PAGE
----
Legislators spent several hours on April 20 debating and discussing House File 2497, the omnibus K-12 education finance and policy bill. 

The bill passed with 70 yeas. 

“With this proposal we make historic investments in our schools,” said District 46 B Rep. Cheryl Youakim and chair of the House Education Finance committee during the House Floor discussion and debate. “We ensure that the learning environment in all of our schools works for all of our teachers and that our teachers, principals, and administrators have the tools they need to meet students where they’re at.” 

Youakim said that the bill stabilizes school funding, centers mental health, equity and innovation, increases career pathways, and diversifies the school workforce. Youakim also urged legislators and the public to review documentation describing the impacts of funding on individual districts and schools.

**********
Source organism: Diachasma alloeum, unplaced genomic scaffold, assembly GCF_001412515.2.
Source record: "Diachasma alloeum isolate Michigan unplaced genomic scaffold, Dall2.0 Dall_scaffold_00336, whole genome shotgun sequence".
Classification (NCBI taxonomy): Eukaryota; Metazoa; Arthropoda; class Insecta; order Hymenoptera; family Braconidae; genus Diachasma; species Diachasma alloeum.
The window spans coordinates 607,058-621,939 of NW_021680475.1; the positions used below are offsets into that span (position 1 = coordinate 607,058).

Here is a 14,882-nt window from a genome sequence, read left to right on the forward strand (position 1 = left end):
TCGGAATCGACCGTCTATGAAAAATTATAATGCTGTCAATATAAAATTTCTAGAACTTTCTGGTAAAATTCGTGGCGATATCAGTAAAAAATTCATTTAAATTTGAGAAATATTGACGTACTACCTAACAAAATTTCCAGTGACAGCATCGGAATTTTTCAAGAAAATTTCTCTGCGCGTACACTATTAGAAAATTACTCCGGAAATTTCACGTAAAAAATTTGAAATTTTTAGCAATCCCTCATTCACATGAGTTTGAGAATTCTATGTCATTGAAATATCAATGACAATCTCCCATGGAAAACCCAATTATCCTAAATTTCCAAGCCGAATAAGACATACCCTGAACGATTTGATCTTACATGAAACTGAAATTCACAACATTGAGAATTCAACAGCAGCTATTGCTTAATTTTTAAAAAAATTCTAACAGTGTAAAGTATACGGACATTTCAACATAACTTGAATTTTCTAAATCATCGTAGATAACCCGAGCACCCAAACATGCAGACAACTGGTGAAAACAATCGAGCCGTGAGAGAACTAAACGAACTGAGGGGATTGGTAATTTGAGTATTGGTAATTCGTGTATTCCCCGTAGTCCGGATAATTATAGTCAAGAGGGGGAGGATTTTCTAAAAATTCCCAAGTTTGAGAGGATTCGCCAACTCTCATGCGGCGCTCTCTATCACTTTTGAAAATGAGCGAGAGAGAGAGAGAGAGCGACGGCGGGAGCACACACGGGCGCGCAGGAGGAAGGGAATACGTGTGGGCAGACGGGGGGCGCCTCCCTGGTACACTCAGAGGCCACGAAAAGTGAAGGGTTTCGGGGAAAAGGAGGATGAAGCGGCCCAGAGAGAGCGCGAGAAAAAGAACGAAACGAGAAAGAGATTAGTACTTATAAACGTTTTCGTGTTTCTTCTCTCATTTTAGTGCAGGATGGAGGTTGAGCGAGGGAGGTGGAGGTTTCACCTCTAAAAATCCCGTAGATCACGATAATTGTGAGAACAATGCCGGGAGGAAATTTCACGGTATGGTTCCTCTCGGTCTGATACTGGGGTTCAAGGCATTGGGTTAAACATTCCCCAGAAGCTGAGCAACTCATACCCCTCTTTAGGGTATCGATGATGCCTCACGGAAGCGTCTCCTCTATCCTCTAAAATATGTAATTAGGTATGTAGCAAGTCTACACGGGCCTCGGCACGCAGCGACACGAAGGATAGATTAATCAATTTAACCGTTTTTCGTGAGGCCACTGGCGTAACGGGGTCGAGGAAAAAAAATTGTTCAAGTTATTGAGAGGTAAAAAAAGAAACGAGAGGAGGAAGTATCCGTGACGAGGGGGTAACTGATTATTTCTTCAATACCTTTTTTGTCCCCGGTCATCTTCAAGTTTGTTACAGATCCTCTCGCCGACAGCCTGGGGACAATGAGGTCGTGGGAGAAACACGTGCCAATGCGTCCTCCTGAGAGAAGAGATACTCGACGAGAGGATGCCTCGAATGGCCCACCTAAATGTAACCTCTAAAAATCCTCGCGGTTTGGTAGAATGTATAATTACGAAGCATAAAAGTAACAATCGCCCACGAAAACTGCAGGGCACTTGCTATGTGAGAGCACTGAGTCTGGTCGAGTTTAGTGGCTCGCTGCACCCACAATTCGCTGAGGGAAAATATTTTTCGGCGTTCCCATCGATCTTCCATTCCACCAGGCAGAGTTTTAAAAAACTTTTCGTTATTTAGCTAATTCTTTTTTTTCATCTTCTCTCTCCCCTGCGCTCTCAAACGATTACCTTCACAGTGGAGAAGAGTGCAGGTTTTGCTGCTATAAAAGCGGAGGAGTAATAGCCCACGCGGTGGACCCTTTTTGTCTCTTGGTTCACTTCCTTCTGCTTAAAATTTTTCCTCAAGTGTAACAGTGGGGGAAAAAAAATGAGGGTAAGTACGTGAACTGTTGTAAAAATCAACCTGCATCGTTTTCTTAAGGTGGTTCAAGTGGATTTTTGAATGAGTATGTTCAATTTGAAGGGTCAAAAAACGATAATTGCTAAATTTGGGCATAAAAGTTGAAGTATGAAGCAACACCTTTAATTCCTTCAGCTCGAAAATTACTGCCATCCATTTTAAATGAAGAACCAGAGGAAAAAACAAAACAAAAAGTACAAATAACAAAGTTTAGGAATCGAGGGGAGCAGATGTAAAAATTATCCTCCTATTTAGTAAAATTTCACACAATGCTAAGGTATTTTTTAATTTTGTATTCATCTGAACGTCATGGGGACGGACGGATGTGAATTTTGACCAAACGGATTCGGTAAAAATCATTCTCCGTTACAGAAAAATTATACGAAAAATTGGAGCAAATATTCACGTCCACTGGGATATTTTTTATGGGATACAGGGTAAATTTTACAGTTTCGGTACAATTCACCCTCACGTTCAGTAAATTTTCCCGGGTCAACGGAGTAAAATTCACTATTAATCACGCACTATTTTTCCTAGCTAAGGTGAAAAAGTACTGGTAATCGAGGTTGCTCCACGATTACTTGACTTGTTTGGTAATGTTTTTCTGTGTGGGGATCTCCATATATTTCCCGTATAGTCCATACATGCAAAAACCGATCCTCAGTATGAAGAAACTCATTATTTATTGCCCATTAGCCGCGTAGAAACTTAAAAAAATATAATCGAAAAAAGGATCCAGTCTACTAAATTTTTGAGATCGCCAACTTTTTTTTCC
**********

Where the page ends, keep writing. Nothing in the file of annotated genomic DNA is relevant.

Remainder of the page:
According to Youakim, there are several key investments in the bill: 

  • An automatic increase in general formula aid by the inflation rate, for 2023 and 2024
  • A 50% investment in the special education cross-subsidy
  • A 100% investment in the English Learner cross-subsidy
  • Make permanent the 4000 pre-kindergarten spots available statewide and to expand the number of voluntary pre-kindergarten spots by 5200. 
  • An increase in funding for school support staff as well as funding for a pipeline for training school support staff
  • The READ ACT and other literacy provisions
  • American Indian education for all
  • A variety of grants to schools and school-affiliated organizations. 

Several amendments were offered on the bill, including one stripping the bill of all ethnic studies requirements and language, brought forth by District 23A Rep. Peggy Bennett who argued that ethnic studies requirements were an overreach by DFL legislators. That amendment failed with 60 yeas and 70 nays. 

The overall omnibus bill did pass with 70 yeas and 60 nays. It will now be sent on to the Senate for additional votes.